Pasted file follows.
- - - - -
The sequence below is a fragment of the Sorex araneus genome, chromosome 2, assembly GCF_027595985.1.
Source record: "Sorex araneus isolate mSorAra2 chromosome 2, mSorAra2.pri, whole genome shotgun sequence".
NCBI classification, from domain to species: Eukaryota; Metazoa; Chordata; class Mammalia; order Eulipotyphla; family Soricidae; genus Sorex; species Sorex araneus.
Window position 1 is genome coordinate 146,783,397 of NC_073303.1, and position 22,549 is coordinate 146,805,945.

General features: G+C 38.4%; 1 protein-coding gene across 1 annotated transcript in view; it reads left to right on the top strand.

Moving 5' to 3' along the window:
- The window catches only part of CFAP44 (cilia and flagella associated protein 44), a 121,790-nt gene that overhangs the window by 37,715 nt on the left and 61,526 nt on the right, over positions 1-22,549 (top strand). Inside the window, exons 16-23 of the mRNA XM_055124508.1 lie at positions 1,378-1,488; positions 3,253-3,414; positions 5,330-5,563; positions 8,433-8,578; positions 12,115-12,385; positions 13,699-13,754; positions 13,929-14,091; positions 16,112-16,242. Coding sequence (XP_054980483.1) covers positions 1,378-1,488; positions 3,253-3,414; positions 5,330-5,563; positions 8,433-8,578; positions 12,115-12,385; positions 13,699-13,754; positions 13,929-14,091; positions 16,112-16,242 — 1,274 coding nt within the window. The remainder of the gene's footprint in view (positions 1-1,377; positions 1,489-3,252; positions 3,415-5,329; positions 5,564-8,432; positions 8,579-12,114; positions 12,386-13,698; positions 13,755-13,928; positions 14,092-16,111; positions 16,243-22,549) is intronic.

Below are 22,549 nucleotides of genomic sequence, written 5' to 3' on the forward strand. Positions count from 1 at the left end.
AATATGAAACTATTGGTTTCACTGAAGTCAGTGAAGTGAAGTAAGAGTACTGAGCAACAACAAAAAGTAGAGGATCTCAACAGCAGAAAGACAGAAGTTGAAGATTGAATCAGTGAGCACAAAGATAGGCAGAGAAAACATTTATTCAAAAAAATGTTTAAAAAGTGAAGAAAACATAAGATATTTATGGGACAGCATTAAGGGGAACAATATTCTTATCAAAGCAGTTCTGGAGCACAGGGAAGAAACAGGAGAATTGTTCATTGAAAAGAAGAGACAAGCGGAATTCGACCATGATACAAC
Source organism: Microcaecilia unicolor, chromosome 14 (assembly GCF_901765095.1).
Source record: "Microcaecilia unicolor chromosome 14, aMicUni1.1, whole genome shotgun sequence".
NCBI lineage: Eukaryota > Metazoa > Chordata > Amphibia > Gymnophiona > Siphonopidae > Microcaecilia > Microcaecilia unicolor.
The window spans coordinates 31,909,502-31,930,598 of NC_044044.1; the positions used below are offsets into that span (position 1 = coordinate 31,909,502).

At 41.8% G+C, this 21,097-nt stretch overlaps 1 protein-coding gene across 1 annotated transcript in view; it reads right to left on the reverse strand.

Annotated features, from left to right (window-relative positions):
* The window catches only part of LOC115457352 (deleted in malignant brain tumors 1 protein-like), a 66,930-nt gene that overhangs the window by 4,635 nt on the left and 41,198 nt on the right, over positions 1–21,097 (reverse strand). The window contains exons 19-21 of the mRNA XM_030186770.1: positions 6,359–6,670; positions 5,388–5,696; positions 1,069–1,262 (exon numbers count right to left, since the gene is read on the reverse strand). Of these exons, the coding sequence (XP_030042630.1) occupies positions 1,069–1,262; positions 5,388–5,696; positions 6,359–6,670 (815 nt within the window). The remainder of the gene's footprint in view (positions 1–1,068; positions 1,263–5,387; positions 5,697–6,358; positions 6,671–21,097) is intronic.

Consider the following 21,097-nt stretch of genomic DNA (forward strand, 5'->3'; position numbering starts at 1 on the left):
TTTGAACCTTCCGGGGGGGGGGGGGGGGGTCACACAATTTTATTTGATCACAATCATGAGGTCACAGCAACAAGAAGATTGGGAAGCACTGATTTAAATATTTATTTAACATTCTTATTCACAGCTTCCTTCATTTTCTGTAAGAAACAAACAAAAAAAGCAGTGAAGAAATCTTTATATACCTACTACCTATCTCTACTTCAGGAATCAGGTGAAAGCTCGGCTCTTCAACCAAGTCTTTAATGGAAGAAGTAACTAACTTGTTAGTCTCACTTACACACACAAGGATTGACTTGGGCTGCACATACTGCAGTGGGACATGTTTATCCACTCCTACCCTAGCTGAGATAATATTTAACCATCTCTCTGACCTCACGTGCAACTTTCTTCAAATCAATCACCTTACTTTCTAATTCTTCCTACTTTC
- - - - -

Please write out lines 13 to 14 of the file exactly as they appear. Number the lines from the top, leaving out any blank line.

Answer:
The window spans coordinates 31,909,502-31,930,598 of NC_044044.1; the positions used below are offsets into that span (position 1 = coordinate 31,909,502).

At 41.8% G+C, this 21,097-nt stretch overlaps 1 protein-coding gene across 1 annotated transcript in view; it reads right to left on the reverse strand.